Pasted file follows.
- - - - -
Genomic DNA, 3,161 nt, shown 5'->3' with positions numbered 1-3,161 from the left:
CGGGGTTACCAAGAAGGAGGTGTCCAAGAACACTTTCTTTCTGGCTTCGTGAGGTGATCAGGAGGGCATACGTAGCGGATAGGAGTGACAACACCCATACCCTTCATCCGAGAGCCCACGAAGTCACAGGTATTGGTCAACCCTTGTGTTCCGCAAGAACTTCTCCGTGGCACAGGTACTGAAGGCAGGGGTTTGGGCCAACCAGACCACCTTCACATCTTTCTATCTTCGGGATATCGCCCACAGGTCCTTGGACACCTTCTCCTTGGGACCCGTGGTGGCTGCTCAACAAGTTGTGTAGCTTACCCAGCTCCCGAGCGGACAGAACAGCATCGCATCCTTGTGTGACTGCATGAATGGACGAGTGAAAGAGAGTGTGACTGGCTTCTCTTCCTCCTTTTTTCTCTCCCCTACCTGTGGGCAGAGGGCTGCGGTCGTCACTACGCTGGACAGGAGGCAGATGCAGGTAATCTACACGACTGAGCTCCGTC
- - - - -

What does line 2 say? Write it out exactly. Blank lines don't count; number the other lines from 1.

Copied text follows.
CGGGGTTACCAAGAAGGAGGTGTCCAAGAACACTTTCTTTCTGGCTTCGTGAGGTGATCAGGAGGGCATACGTAGCGGATAGGAGTGACAACACCCATACCCTTCATCCGAGAGCCCACGAAGTCACAGGTATTGGTCAACCCTTGTGTTCCGCAAGAACTTCTCCGTGGCACAGGTACTGAAGGCAGGGGTTTGGGCCAACCAGACCACCTTCACATCTTTCTATCTTCGGGATATCGCCCACAGGTCCTTGGACACCTTCTCCTTGGGACCCGTGGTGGCTGCTCAACAAGTTGTGTAGCTTACCCAGCTCCCGAGCGGACAGAACAGCATCGCATCCTTGTGTGACTGCATGAATGGACGAGTGAAAGAGAGTGTGACTGGCTTCTCTTCCTCCTTTTTTCTCTCCCCTACCTGTGGGCAGAGGGCTGCGGTCGTCACTACGCTGGACAGGAGGCAGATGCAGGTAATCTACACGACTGAGCTCCGTC